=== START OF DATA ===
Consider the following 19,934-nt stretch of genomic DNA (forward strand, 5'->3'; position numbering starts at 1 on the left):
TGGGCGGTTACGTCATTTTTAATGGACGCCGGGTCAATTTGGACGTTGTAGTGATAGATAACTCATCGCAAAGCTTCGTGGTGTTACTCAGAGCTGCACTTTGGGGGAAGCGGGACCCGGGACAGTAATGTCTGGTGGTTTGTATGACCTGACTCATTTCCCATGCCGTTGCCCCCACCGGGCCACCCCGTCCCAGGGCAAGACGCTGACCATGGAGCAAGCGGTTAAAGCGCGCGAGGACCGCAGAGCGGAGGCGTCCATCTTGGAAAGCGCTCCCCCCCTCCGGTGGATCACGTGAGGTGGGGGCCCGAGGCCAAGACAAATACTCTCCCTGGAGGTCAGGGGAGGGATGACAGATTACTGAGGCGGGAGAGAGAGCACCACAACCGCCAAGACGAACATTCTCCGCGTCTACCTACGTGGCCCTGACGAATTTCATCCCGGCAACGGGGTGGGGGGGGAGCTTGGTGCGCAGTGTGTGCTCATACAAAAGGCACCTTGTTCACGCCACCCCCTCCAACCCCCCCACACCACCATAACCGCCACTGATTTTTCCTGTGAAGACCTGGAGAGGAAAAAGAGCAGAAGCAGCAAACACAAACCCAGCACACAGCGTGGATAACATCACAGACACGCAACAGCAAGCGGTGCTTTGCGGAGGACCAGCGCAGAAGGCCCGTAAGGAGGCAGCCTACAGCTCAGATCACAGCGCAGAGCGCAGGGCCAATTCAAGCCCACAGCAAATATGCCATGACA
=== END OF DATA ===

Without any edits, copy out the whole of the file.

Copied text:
Consider the following 19,934-nt stretch of genomic DNA (forward strand, 5'->3'; position numbering starts at 1 on the left):
TGGGCGGTTACGTCATTTTTAATGGACGCCGGGTCAATTTGGACGTTGTAGTGATAGATAACTCATCGCAAAGCTTCGTGGTGTTACTCAGAGCTGCACTTTGGGGGAAGCGGGACCCGGGACAGTAATGTCTGGTGGTTTGTATGACCTGACTCATTTCCCATGCCGTTGCCCCCACCGGGCCACCCCGTCCCAGGGCAAGACGCTGACCATGGAGCAAGCGGTTAAAGCGCGCGAGGACCGCAGAGCGGAGGCGTCCATCTTGGAAAGCGCTCCCCCCCTCCGGTGGATCACGTGAGGTGGGGGCCCGAGGCCAAGACAAATACTCTCCCTGGAGGTCAGGGGAGGGATGACAGATTACTGAGGCGGGAGAGAGAGCACCACAACCGCCAAGACGAACATTCTCCGCGTCTACCTACGTGGCCCTGACGAATTTCATCCCGGCAACGGGGTGGGGGGGGAGCTTGGTGCGCAGTGTGTGCTCATACAAAAGGCACCTTGTTCACGCCACCCCCTCCAACCCCCCCACACCACCATAACCGCCACTGATTTTTCCTGTGAAGACCTGGAGAGGAAAAAGAGCAGAAGCAGCAAACACAAACCCAGCACACAGCGTGGATAACATCACAGACACGCAACAGCAAGCGGTGCTTTGCGGAGGACCAGCGCAGAAGGCCCGTAAGGAGGCAGCCTACAGCTCAGATCACAGCGCAGAGCGCAGGGCCAATTCAAGCCCACAGCAAATATGCCATGACA